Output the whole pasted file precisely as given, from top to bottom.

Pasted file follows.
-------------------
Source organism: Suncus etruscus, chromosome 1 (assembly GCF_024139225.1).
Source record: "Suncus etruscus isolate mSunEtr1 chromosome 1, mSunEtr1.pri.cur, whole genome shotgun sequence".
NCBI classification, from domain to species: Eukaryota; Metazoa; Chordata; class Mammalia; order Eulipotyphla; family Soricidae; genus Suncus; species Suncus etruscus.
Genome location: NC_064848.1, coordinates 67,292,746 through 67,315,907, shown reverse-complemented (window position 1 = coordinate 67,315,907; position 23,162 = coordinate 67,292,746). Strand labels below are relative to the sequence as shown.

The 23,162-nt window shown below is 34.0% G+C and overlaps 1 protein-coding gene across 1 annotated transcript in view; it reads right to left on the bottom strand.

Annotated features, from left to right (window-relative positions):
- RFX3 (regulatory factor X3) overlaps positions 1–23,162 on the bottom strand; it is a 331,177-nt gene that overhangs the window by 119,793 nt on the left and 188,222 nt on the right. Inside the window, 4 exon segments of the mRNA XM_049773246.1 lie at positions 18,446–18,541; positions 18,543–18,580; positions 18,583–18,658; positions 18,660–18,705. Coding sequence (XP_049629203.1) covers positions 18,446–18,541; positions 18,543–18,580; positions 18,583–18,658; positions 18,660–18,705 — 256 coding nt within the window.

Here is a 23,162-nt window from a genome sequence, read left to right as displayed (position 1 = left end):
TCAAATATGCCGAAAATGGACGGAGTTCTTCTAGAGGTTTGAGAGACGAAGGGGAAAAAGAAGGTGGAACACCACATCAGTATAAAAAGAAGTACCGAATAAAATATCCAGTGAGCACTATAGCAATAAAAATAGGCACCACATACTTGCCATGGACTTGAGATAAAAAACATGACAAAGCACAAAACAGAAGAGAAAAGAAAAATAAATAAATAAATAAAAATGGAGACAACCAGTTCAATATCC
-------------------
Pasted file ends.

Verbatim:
Source organism: Suncus etruscus, chromosome 1 (assembly GCF_024139225.1).
Source record: "Suncus etruscus isolate mSunEtr1 chromosome 1, mSunEtr1.pri.cur, whole genome shotgun sequence".
NCBI classification, from domain to species: Eukaryota; Metazoa; Chordata; class Mammalia; order Eulipotyphla; family Soricidae; genus Suncus; species Suncus etruscus.
Genome location: NC_064848.1, coordinates 67,292,746 through 67,315,907, shown reverse-complemented (window position 1 = coordinate 67,315,907; position 23,162 = coordinate 67,292,746). Strand labels below are relative to the sequence as shown.

The 23,162-nt window shown below is 34.0% G+C and overlaps 1 protein-coding gene across 1 annotated transcript in view; it reads right to left on the bottom strand.

Annotated features, from left to right (window-relative positions):
- RFX3 (regulatory factor X3) overlaps positions 1–23,162 on the bottom strand; it is a 331,177-nt gene that overhangs the window by 119,793 nt on the left and 188,222 nt on the right. Inside the window, 4 exon segments of the mRNA XM_049773246.1 lie at positions 18,446–18,541; positions 18,543–18,580; positions 18,583–18,658; positions 18,660–18,705. Coding sequence (XP_049629203.1) covers positions 18,446–18,541; positions 18,543–18,580; positions 18,583–18,658; positions 18,660–18,705 — 256 coding nt within the window.

Here is a 23,162-nt window from a genome sequence, read left to right as displayed (position 1 = left end):
TCAAATATGCCGAAAATGGACGGAGTTCTTCTAGAGGTTTGAGAGACGAAGGGGAAAAAGAAGGTGGAACACCACATCAGTATAAAAAGAAGTACCGAATAAAATATCCAGTGAGCACTATAGCAATAAAAATAGGCACCACATACTTGCCATGGACTTGAGATAAAAAACATGACAAAGCACAAAACAGAAGAGAAAAGAAAAATAAATAAATAAATAAAAATGGAGACAACCAGTTCAATATCC